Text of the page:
Getting experts together to speculate about the future is becoming something of a trend. In Britain, the DTI assembled dozens of busy industrialists and academics to produce its ‘Foresight’ reports, outlining the likely trends in society and technology, in an attempt to set priorities for action over the coming decades.
The result, after almost two years of meetings and thousands of e-mails, was 13 huge reports building dozens of scenarios and detailing hundreds of areas for further study. Some at the DTI found the results alarming – just because of their sheer volume.
Now the EU is at it, with a project called Mantys, which means the same as Foresight – but in Greek. The scope, though, is limited to manufacturing technologies, and the objective is to create a network of expertise, rather than to produce a report.
With its EU funding of e2m (£1.25m), the project is coordinated by Cecimo, a Brussels-based trade body representing the European machine tool industry. Its aim is to keep the plethora of research projects undertaken at universities all over Europe in line with practical applications.
‘This is partly about trying to define the trends that will affect the manufacturing industry in the years to come,’ says Cecimo official Chris Decubber (pronounced like ‘tuba’). ‘And the other part is about identifying technologies going that way. We have to try to marry the two.’
The European Commission’s research directorate, which is putting up the funding, thinks this is money well spent. Promoting this networking activity will allow it to make quicker decisions in the future about where to allocate further funding for research, both geographically and in terms of sectors of activity. ‘It should help to cut down on duplication of work in different centres around Europe, as well as providing an indication of their relevance,’ said Decubber.
The bulk of participants so far are technical research organisations around the EU. From the UK, three are involved: Cranfield University, the Castings Development Centre, and Amtri, the Advanced Manufacturing Technology Research Institute.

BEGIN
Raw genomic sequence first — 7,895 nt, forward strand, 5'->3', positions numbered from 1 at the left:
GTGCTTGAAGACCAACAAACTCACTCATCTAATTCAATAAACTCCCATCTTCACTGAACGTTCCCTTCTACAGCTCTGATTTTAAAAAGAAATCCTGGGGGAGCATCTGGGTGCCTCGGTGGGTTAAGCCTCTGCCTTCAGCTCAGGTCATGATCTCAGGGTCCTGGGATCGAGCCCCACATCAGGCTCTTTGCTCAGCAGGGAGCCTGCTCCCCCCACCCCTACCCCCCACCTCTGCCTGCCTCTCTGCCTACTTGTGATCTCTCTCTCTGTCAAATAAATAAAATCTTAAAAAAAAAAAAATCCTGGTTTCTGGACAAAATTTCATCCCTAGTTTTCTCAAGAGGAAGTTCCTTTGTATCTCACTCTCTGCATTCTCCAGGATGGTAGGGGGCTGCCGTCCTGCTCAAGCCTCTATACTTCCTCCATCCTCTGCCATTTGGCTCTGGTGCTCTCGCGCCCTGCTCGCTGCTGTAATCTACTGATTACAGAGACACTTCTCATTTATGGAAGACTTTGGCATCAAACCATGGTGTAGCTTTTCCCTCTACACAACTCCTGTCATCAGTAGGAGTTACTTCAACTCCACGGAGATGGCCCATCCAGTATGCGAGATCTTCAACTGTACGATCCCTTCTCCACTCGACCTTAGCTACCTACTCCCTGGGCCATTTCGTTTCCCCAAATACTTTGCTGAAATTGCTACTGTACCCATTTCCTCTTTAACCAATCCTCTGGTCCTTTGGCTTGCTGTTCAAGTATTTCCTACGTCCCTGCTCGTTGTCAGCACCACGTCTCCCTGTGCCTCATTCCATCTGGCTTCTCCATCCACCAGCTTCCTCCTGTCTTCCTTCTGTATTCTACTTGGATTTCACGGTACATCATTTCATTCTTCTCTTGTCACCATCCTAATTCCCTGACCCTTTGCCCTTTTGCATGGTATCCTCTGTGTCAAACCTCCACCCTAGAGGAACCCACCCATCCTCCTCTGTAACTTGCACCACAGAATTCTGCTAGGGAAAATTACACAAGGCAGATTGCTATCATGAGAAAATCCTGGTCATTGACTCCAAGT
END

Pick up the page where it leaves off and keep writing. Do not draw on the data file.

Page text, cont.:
The various national trade bodies of equipment manufacturers and importers are also involved, with the aim of getting companies more closely linked with research projects. But this will remain down to the companies themselves, many of which will think long and hard about how much they are prepared to divulge to rivals. ‘This contradiction is always present in this kind of project,’ says Decubber. ‘You take part, but how much are you prepared to share?’
Despite the usual cliches about establishing ‘roadmaps’ and assembling a ‘group of sages’, the subject areas under scrutiny in the Mantys exercise indicate the likely path that manufacturing technology is set to take.
Part of it is simply a continuation of current trends, such as reducing costs and cycle times, and boosting quality. But there are also new areas, such as precision engineering linked to emerging sectors like nanotechnology.
Meanwhile, the growing need of suppliers to handle large fluctuations in volume on a weekly or even daily basis is becoming a driver in the direction of greater flexibility and agility of machines to handle this without bottlenecks or excess capacity.
Sidebar: The future of manufacturing: some areas the Mantys project will address
Process monitoring and control
Aimed at creating machine tool condition-monitoring systems. In the past, this has been hampered by the high cost of technology, the false alarm problem, and an attitude that a decline in workpiece quality is a good enough signal of tool wear. Typical research areas: what parameters to measure (ie torque, vibration etc), where to position sensors, and how to establish alarm thresholds.
To flood or not to flood – with cooling lubricants, that is. Research is focussing on so-called ‘minimum quantity lubrication’ and reducing the high costs associated with ‘dry’ machining in terms of tool wear.
An important area will be the fabrication of micro components using ultraprecision diamond machining, for example; surface textures just one micron deep, and single-point diamond machining with single crystal diamond tools. Typical research areas: highly rigid machine architectures, rapid production of optical finish steel, and the manufacture of parts with dimensions on the scale of microns.
Flexibility and agility
There is no escaping the business cycle, but technology is emerging which allows manufacturers to expand and contract capacity to meet demand, in the shape of modular, scaleable systems. Other factors driving this are product complexity and smaller batch sizes. We can expect to see more of this in the future.
Mantys participants will also be chewing over the broader issues many engineers are worrying about. These include analysing business cycle trends across different EU countries for capital goods suppliers; the question of whether equipment productivity gains will eventually depress demand for equipment; how new technologies will affect existing jobs and capacity; education and the skills gap; and the image of engineering.
They have their work cut out.